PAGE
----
FacebookTwitterGoogle+RedditEmail

Why the Drug Companies Push the GOP

Oh true Apothecary! Thy drugs are quick.

Shakespeare, Romeo and Juliet

The drug companies are our friends. Making drugs that make us well is not all they do. They use part of their profits to make sure that the very best people are elected to the House of Representatives and the U.S. Senate. The very best people are Republicans.

Through September 2006 drug companies had given $8.7 million to political campaigns. If both Democrats and Republicans were equally good, those funds would be distributed evenly between the two parties. Democrats and Republicans are not equally good-Republicans are better. That’s why 69% of drug company contributions have gone to Republican candidates. (In fairness it must be noted that although Pfizer sent 67% of its contributions to Republicans before October, its most recent disclosures show that it has had some sort of epiphany and during October gave only 41% of its contributions to Republicans and 59% to Democrats. There is no logical explanation for this change of heart.)

Drug companies are, of course, deeply indebted to the Republicans. In crafting the Medicare prescription drug benefit that went into effect in 2006, the Republicans left drug pricing to the free market place. One of the proposals that Democrats favored would have permitted Medicare to negotiate prices for drugs that were part of the prescription drug benefit. Republicans did not like that idea since that inserts the federal government into a decision that should be only between the senior and his or her pharmacist. Thanks to the failure of that proposal here is a scene that is repeated thousands of times a day around the country.

The senior walks into the pharmacy and asks for prescription X and is told how much it costs. If the senior does not like the price the senior tells the pharmacist that if the price does not come down, the senior is going to buy the drug at a different pharmacy. Most pharmacists will immediately ask the senior how much the senior is willing to pay and as soon as the senior tells the pharmacist what a fair price is the pharmacist fills the prescription at the lower price and notifies the drug company that in the future the pharmacist will be paying the drug company less. This is an example of the Republican’s idea of the free market in action and that is why they refused to let Medicare negotiate drug prices. They knew seniors could do a better job on their own. That is not all the Republicans did for seniors. The Republicans made sure that the new prescription drug program would not permit the federal government to start its own drug program that would provide seniors with lower prices. That, too, would not be the American way.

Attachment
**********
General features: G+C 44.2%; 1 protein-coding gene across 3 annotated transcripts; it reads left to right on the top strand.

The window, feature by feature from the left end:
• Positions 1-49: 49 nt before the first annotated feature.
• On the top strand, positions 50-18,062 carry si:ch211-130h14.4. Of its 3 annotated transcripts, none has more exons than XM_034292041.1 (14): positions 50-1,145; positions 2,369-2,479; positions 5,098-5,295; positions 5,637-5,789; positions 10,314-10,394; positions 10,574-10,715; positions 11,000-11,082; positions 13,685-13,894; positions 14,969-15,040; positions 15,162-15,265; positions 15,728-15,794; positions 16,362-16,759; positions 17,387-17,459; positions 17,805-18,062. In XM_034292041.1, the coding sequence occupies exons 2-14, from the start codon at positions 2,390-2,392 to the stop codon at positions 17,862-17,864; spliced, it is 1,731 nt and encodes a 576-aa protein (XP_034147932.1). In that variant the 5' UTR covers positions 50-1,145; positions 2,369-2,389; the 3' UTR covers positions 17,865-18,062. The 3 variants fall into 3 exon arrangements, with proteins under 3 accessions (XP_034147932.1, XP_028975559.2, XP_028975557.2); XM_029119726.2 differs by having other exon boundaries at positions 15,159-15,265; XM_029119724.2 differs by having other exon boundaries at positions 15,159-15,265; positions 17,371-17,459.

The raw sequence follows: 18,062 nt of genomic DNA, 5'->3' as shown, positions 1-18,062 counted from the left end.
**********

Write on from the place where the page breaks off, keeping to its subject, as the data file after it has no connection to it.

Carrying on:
All of this helps explain why the drug companies have given Republican Jim Talent of Missouri $900,000 this year. He was one of the big supporters of the drug bill. Republican Rick Santorum of Pennsylvania was another. He, too, is a big beneficiary of the drug companies’ generosity. According to the Center for Responsive Politics he has been well rewarded for his efforts in addition to feeling good, knowing he’s done something for (a) seniors (b) the drug companies and (c) himself. In 2000 when he last ran for the U.S. Senate he was 15th among those receiving funds from drug companies. This year he’s number one and has received almost $500,000 in contributions from drug companies. His opponent, Bob Casey has not, however, been forgotten. He’s a Democrat and he’s gotten $11,850 so far this year.

In addition to wanting to express their gratitude to Republicans for helping preserve the attributes of democracy we all cherish, the drug companies do have a non-altruistic motive. It pertains to the so-called donut hole that seniors dislike. When the combined total that a senior and the senior’s insurance company have paid for drugs in a given year reaches a certain amount ($2,250 in 2005), the senior enters the donut-hole and must pay the full cost of drugs until a certain total ($3,600 in 2005) has been spent by the senior.